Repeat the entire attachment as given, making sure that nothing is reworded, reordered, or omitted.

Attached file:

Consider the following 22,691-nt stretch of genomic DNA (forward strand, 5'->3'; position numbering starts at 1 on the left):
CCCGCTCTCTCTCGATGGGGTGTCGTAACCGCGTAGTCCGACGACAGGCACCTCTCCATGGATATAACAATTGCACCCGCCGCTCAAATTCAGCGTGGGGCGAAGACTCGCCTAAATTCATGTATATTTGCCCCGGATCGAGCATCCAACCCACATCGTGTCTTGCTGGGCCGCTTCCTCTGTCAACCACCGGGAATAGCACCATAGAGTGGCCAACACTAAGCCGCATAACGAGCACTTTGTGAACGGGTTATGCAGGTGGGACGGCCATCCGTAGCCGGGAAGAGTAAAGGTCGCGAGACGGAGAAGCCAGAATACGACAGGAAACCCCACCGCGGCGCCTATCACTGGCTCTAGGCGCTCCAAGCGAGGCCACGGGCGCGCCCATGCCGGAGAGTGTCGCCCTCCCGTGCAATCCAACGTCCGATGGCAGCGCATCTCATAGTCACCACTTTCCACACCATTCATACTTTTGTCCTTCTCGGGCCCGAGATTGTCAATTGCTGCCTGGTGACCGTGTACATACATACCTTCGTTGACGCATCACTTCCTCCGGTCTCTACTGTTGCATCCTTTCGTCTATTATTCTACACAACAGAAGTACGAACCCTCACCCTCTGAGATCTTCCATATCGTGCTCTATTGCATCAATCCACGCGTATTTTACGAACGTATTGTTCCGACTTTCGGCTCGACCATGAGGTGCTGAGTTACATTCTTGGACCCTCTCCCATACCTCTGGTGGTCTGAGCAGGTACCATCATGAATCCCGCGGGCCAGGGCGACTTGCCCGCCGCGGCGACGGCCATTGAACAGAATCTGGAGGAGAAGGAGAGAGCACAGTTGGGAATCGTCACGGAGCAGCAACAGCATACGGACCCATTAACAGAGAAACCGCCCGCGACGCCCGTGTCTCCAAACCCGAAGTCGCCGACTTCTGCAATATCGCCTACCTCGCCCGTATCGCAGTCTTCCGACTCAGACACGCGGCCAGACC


Consider the following 22,691-nt stretch of genomic DNA (forward strand, 5'->3'; position numbering starts at 1 on the left):
CCCGCTCTCTCTCGATGGGGTGTCGTAACCGCGTAGTCCGACGACAGGCACCTCTCCATGGATATAACAATTGCACCCGCCGCTCAAATTCAGCGTGGGGCGAAGACTCGCCTAAATTCATGTATATTTGCCCCGGATCGAGCATCCAACCCACATCGTGTCTTGCTGGGCCGCTTCCTCTGTCAACCACCGGGAATAGCACCATAGAGTGGCCAACACTAAGCCGCATAACGAGCACTTTGTGAACGGGTTATGCAGGTGGGACGGCCATCCGTAGCCGGGAAGAGTAAAGGTCGCGAGACGGAGAAGCCAGAATACGACAGGAAACCCCACCGCGGCGCCTATCACTGGCTCTAGGCGCTCCAAGCGAGGCCACGGGCGCGCCCATGCCGGAGAGTGTCGCCCTCCCGTGCAATCCAACGTCCGATGGCAGCGCATCTCATAGTCACCACTTTCCACACCATTCATACTTTTGTCCTTCTCGGGCCCGAGATTGTCAATTGCTGCCTGGTGACCGTGTACATACATACCTTCGTTGACGCATCACTTCCTCCGGTCTCTACTGTTGCATCCTTTCGTCTATTATTCTACACAACAGAAGTACGAACCCTCACCCTCTGAGATCTTCCATATCGTGCTCTATTGCATCAATCCACGCGTATTTTACGAACGTATTGTTCCGACTTTCGGCTCGACCATGAGGTGCTGAGTTACATTCTTGGACCCTCTCCCATACCTCTGGTGGTCTGAGCAGGTACCATCATGAATCCCGCGGGCCAGGGCGACTTGCCCGCCGCGGCGACGGCCATTGAACAGAATCTGGAGGAGAAGGAGAGAGCACAGTTGGGAATCGTCACGGAGCAGCAACAGCATACGGACCCATTAACAGAGAAACCGCCCGCGACGCCCGTGTCTCCAAACCCGAAGTCGCCGACTTCTGCAATATCGCCTACCTCGCCCGTATCGCAGTCTTCCGACTCAGACACGCGGCCAGACC